ideas
Laptop mock-up with layers of information floating outside the screen.

An Introduction to WCAG

If you haven’t heard of WCAG, or Web Content Accessibility Guidelines, we’re really glad you’re here- as someone who is (we assume) interested in inclusive design, you should know that WCAG is an essential modern standard in making Web content more accessible for a wide variety of users- people with disabilities, people with limited devices or Internet connection, and others.

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Middle age man smiling, sitting in a wheelchair, interacting with his workmates.

The Seven Principles of Universal Design, Part 3

Welcome back to our last chapter in our exploration of the original Seven Principles of Universal Design! First developed by Robert Mace, himself a person with a disability, in 1997 at NCSU, the Seven Principles have formed the basis for much of modern theories of inclusive design. You can check out the first part here, and the second part here.

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A long ramp with natural illumination from above. Designed as a fundamental part of the architectural design.

10 Learnings From 10 Interviews About Inclusive Design Part 3

On a policy level, activism that advances awareness or requires implementation of inclusive principles will naturally find its way into the marketplace- advocating for expanded access to technology or requiring new standards accommodation for persons with disabilities will result in an increased demand for products and services that meet these needs, spurring innovation.

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Man holding a phone and listening in the voice side.

10 Learnings From 10 Interviews About Inclusive Design, Part 2

From policy makers to programmers, they shared their experiences, passion, and insight on the future of inclusive design- where we need to go, and where the technology and culture of design are already taking us. As we looked back on these ten interviews, we noticed that certain issues and ideas came up time and time again, and when we distilled them all through the lens of our subjects, we found some important truths worth sharing.

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table set, the dish is customized with a cut in the border.

10 Learnings From 10 Interviews About Inclusive Design, Part 1

As we prepare for our next 10 (and beyond!) interviews as the IQ Interviews become Project Inclusion, we wanted to take the time to reflect on the most important learnings from these guests. As we reviewed these interviews, we observed important common threads, and valuable concepts repeated in various ways again and again- essentials to understanding and implementing inclusion. We’d like to share them with you.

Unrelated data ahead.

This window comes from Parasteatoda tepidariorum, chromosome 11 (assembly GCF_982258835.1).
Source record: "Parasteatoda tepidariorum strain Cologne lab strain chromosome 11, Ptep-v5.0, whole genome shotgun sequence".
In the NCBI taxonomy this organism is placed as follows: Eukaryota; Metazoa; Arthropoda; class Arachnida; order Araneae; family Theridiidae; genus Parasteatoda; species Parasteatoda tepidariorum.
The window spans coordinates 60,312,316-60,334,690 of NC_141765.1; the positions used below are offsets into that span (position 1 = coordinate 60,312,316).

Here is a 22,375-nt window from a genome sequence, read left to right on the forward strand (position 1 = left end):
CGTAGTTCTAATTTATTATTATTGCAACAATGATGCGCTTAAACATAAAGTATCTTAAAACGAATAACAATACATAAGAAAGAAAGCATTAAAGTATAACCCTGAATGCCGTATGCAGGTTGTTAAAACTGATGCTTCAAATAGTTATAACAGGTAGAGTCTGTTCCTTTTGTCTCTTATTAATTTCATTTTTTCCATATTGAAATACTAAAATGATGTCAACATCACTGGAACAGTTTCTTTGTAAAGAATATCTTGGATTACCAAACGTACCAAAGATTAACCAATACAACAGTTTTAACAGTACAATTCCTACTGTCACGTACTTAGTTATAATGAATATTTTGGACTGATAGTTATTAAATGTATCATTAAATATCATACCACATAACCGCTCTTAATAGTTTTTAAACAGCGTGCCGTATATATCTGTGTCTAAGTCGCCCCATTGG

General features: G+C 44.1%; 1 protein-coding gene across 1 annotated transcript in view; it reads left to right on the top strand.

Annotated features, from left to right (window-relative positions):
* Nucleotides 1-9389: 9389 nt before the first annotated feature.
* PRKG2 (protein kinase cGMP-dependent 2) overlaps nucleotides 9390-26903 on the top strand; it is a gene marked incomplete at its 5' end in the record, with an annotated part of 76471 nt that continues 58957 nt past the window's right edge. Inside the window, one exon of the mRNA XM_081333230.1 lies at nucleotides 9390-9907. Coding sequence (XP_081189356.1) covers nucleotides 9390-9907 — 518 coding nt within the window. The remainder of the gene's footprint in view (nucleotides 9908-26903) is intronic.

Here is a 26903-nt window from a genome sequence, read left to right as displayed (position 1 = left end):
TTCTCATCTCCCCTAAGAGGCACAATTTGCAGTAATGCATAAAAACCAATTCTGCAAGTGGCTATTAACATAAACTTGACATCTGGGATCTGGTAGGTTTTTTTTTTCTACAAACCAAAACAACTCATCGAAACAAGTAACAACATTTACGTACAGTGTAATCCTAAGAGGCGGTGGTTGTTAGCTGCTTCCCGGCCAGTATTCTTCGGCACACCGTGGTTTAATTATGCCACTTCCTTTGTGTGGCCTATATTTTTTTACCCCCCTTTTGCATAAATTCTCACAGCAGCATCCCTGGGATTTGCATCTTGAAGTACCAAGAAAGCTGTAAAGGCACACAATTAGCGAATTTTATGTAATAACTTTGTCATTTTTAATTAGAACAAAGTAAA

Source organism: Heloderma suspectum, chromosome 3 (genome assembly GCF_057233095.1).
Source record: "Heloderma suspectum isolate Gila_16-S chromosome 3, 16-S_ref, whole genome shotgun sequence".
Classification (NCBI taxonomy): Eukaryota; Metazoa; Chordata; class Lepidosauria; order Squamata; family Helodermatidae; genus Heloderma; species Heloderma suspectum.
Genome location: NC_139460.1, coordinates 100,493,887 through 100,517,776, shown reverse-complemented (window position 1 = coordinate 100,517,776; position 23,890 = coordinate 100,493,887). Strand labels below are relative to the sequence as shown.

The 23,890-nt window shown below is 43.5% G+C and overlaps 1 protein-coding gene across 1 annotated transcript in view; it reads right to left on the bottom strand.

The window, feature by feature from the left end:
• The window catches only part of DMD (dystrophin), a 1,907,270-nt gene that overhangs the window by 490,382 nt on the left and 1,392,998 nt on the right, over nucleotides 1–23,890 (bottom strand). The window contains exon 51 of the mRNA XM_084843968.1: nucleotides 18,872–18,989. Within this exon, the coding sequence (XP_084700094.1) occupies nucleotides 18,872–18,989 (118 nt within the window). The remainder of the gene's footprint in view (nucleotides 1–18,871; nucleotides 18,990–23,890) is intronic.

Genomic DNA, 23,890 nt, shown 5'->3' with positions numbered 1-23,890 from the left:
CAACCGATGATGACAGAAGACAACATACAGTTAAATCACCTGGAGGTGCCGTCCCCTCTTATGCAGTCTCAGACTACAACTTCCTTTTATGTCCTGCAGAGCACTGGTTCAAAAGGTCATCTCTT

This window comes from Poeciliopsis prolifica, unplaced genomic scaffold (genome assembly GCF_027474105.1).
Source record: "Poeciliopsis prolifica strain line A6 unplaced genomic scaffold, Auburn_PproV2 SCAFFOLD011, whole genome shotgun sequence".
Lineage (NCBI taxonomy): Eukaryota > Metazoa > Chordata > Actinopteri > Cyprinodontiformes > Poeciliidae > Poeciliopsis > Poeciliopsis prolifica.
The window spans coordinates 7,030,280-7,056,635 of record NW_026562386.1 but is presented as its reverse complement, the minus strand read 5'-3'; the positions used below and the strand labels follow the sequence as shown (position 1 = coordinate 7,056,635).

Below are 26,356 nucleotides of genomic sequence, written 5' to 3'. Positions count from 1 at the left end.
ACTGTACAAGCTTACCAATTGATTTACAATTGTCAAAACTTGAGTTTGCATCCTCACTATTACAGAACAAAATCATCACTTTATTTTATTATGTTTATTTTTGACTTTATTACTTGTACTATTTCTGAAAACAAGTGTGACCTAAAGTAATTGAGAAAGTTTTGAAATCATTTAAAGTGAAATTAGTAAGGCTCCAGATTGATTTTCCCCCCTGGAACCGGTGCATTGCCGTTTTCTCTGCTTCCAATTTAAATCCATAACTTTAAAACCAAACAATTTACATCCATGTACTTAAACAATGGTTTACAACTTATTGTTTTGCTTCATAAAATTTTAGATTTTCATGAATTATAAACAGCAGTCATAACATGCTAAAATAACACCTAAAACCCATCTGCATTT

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Ilustration of two man and one woman standing.

Chronwell Inclusive Design & Worker’s Comp

A recent Studio Analogous project speaks directly to how inclusive design principles can be applied to nearly every consumer experience- and how many aspects of even a very basic user experience can be improved by thinking inclusively. I hope that examples like this and much of our other work at Studio Analogous can offer other designers, businesses, and product managers some insight into how inclusive principles can be relevant in almost every domain.

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Couple sitting, the male sporting virtual reality googles.

The Seven Principles of Universal Design, Part 2

My mother is terrified of smartphones. She resisted buying one as long as she possibly could, until the day she went into the store to renew her plan and was told that the “dumb” phone she had clung to “isn’t made anymore, and this plan doesn’t include any devices that aren’t smartphones anymore.” She was not happy.

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ideas
Man writing in a laptop.

The Seven Principles of Universal Design, Part 1

Whatever you call it, the theory of universal design is based on seven principles Mace and his colleagues developed, which have since been codified and embraced by universities, nonprofits and NGOs, and of course inclusive designers of physical and digital products and services everywhere.

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ideas
Man looking at inboard filled with notes.

Building a Go To Market Strategy that Includes User Experience

Are you an agile startup or an established company retooling their process? If so, you’ve probably either heard “inclusive design” a thousand times or not at all- neither of those scenarios are good. The first one implies that it’s already become a meaningless buzzword for you and has lost its impact- just say “inclusive” once in a while to show you’re aware of it, and do business as usual.

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